BIODIESEL: WORLDWIDE

It is estimated that the global biofuels industry will have investments between $18.8 billion and $26.1 billion from 2013 to 2020 in the form of 301 to 418 biorefineries to fulfill mandates. Biofuel production, however, is unlikely to achieve its identified production levels necessary to restrict global temperature rises to 2 degrees Celsius.
 National and regional mandates, the drive for fuel security, and environmental sustainability continue to support the global biofuels industry centered on the United States, the European Union (EU), and Brazil as well as other countries such as China and India.

         The industry is also maturing, with biorefineries as a market-based driver. Biorefineries offer shorter-term cash flow advantages and offer security by diversification for biofuels producers.

          While biomass use for energy is set to increase, the latest International Energy Agency (IEA) World Energy Outlook downgraded expectations for future use. The lower expectations are the result of multiple complications faced by the industry such as investment, commitment to mandates, feedstock availability, realistic production levels, and competition between fuels.

         Capital investment is the largest restraint to the industry and is influenced by many countries reviewing targets, definitions, and sustainable feedstock qualifications. The cost of renewables subsidies is a burden for national governments and is expected to increase from $88 billion in 2011 to $240 billion in 2030.

         This increase may generate ripple effects on investment and production levels as market participants adjust to future realities. Non Organisation for Economic Co-operation and Development (OECD) countries are expected to play a role as the industry matures and established countries slow investment.

          The industry also faces broad realignments as new, sustainable feedstocks and second generation biofuels are pushed as the main source of future growth. First generation biofuels have lost favor because of their reliance on crop-based feedstocks, which compete with food availability and prices.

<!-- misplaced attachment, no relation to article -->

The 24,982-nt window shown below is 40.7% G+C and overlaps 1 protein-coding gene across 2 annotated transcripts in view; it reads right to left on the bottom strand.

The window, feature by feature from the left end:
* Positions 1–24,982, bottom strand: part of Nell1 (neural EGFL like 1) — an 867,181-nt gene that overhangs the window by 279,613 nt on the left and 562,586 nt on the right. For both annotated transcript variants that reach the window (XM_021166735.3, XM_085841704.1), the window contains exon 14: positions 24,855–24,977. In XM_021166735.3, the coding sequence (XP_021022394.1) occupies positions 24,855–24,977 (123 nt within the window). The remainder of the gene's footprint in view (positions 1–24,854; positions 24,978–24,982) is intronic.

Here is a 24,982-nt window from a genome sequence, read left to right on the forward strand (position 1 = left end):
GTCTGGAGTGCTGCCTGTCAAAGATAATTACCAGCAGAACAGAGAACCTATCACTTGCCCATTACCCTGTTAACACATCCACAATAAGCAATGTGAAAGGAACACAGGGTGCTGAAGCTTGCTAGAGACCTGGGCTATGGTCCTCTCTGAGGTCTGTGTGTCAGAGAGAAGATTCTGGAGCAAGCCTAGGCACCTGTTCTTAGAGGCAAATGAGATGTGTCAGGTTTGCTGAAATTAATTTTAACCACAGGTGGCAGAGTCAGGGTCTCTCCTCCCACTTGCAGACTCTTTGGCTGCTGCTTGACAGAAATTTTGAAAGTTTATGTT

Second generation biofuel production; however, has been slow to take off. Next generation biofuels require a reevaluation of cost competitiveness, time for production volumes to reach critical mass, and time to reach a proof of concept.

          The range of technology choices in second generation biofuels and cellulosic fuel production needs time to develop and build confidence. A blend of technologies may continue, however, as local market conditions influence specific production technology benefits.

          The explosion in shale gas availability may compete and exacerbate the decline in funding for biofuels; however, shale gas is also a complementary fuel that will give the biofuels industry time to develop and drive biofuel processes such as hydro processing.

          Mandates continue to drive the industry in North America, but this region faces the E10 blend wall, with practical difficulties in an upgrade to B15. The volume of vegetable oil availability is unlikely to match the need for biodiesel to make up for production gaps. Cellulosic production is needed for the region to hit mandated production targets.

         The EU is redefining mandates and the levels of which sustainable feedstocks need to compose biofuel totals, which have large trade implications for Argentina, Indonesia, and the EU's own production of rapeseed for biodiesel production.

         Brazil could benefit from a better sugarcane yield in 2013 and may reinstate its higher mandate for biofuels as a result. Future growth, however, may rely on export markets.

Drivers Explained

Biofuel Mandates are Key to Moving the Market Quickly
National mandates for the introduction of biofuels are the largest market drivers, offering regulatory pressure and subsidies to help the market develop solutions.